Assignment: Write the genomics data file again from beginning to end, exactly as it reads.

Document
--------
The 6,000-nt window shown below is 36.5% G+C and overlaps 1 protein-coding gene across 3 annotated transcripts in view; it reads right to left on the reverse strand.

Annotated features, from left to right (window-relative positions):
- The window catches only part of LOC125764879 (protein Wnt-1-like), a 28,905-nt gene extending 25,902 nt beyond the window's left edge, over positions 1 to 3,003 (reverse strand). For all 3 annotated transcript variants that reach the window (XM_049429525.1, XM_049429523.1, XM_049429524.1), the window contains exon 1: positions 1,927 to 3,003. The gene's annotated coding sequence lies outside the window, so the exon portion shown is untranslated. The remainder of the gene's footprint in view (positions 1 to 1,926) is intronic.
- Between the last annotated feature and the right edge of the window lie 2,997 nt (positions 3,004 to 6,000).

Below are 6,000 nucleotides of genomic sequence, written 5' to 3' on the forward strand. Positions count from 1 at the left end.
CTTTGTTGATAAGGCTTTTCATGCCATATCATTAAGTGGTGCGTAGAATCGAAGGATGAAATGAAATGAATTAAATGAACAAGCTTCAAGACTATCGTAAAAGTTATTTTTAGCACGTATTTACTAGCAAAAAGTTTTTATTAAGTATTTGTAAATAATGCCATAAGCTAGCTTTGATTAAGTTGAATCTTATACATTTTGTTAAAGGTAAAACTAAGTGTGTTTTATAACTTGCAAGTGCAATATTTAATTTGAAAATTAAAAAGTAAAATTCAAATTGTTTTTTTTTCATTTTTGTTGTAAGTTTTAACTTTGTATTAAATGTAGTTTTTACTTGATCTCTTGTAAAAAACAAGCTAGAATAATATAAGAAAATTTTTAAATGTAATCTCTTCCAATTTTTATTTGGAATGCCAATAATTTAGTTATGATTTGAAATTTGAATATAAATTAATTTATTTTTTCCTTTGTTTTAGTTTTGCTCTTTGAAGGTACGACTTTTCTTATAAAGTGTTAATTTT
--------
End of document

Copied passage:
The 6,000-nt window shown below is 36.5% G+C and overlaps 1 protein-coding gene across 3 annotated transcripts in view; it reads right to left on the reverse strand.

Annotated features, from left to right (window-relative positions):
- The window catches only part of LOC125764879 (protein Wnt-1-like), a 28,905-nt gene extending 25,902 nt beyond the window's left edge, over positions 1 to 3,003 (reverse strand). For all 3 annotated transcript variants that reach the window (XM_049429525.1, XM_049429523.1, XM_049429524.1), the window contains exon 1: positions 1,927 to 3,003. The gene's annotated coding sequence lies outside the window, so the exon portion shown is untranslated. The remainder of the gene's footprint in view (positions 1 to 1,926) is intronic.
- Between the last annotated feature and the right edge of the window lie 2,997 nt (positions 3,004 to 6,000).

Below are 6,000 nucleotides of genomic sequence, written 5' to 3' on the forward strand. Positions count from 1 at the left end.
CTTTGTTGATAAGGCTTTTCATGCCATATCATTAAGTGGTGCGTAGAATCGAAGGATGAAATGAAATGAATTAAATGAACAAGCTTCAAGACTATCGTAAAAGTTATTTTTAGCACGTATTTACTAGCAAAAAGTTTTTATTAAGTATTTGTAAATAATGCCATAAGCTAGCTTTGATTAAGTTGAATCTTATACATTTTGTTAAAGGTAAAACTAAGTGTGTTTTATAACTTGCAAGTGCAATATTTAATTTGAAAATTAAAAAGTAAAATTCAAATTGTTTTTTTTTCATTTTTGTTGTAAGTTTTAACTTTGTATTAAATGTAGTTTTTACTTGATCTCTTGTAAAAAACAAGCTAGAATAATATAAGAAAATTTTTAAATGTAATCTCTTCCAATTTTTATTTGGAATGCCAATAATTTAGTTATGATTTGAAATTTGAATATAAATTAATTTATTTTTTCCTTTGTTTTAGTTTTGCTCTTTGAAGGTACGACTTTTCTTATAAAGTGTTAATTTT